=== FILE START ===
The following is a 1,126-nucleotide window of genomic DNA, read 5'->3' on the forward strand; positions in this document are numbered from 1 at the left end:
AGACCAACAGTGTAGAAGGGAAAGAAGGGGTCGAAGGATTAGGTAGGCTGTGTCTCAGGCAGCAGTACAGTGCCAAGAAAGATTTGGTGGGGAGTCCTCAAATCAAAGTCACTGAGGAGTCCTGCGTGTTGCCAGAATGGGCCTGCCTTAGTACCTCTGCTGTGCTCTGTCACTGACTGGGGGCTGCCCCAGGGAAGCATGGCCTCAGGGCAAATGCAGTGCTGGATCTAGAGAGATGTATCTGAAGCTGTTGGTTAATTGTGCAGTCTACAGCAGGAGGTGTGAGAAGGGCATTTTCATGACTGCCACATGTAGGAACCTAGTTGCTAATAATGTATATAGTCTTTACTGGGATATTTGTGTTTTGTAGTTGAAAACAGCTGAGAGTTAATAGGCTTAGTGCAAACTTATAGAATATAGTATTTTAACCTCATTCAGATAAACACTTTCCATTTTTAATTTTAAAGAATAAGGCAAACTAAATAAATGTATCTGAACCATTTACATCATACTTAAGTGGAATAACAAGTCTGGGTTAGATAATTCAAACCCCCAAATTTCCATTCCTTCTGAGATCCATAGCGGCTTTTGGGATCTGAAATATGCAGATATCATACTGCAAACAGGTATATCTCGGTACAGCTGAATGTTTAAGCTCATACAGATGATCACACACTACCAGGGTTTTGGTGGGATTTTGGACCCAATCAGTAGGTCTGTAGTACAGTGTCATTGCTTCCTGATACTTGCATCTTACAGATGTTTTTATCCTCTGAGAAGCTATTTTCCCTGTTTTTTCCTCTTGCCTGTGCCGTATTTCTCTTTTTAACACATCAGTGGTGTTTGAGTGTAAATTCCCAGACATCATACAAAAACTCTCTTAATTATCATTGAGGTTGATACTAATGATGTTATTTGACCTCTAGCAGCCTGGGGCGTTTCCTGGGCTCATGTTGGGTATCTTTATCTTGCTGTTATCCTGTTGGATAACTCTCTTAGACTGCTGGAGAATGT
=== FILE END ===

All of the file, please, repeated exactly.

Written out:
The following is a 1,126-nucleotide window of genomic DNA, read 5'->3' on the forward strand; positions in this document are numbered from 1 at the left end:
AGACCAACAGTGTAGAAGGGAAAGAAGGGGTCGAAGGATTAGGTAGGCTGTGTCTCAGGCAGCAGTACAGTGCCAAGAAAGATTTGGTGGGGAGTCCTCAAATCAAAGTCACTGAGGAGTCCTGCGTGTTGCCAGAATGGGCCTGCCTTAGTACCTCTGCTGTGCTCTGTCACTGACTGGGGGCTGCCCCAGGGAAGCATGGCCTCAGGGCAAATGCAGTGCTGGATCTAGAGAGATGTATCTGAAGCTGTTGGTTAATTGTGCAGTCTACAGCAGGAGGTGTGAGAAGGGCATTTTCATGACTGCCACATGTAGGAACCTAGTTGCTAATAATGTATATAGTCTTTACTGGGATATTTGTGTTTTGTAGTTGAAAACAGCTGAGAGTTAATAGGCTTAGTGCAAACTTATAGAATATAGTATTTTAACCTCATTCAGATAAACACTTTCCATTTTTAATTTTAAAGAATAAGGCAAACTAAATAAATGTATCTGAACCATTTACATCATACTTAAGTGGAATAACAAGTCTGGGTTAGATAATTCAAACCCCCAAATTTCCATTCCTTCTGAGATCCATAGCGGCTTTTGGGATCTGAAATATGCAGATATCATACTGCAAACAGGTATATCTCGGTACAGCTGAATGTTTAAGCTCATACAGATGATCACACACTACCAGGGTTTTGGTGGGATTTTGGACCCAATCAGTAGGTCTGTAGTACAGTGTCATTGCTTCCTGATACTTGCATCTTACAGATGTTTTTATCCTCTGAGAAGCTATTTTCCCTGTTTTTTCCTCTTGCCTGTGCCGTATTTCTCTTTTTAACACATCAGTGGTGTTTGAGTGTAAATTCCCAGACATCATACAAAAACTCTCTTAATTATCATTGAGGTTGATACTAATGATGTTATTTGACCTCTAGCAGCCTGGGGCGTTTCCTGGGCTCATGTTGGGTATCTTTATCTTGCTGTTATCCTGTTGGATAACTCTCTTAGACTGCTGGAGAATGT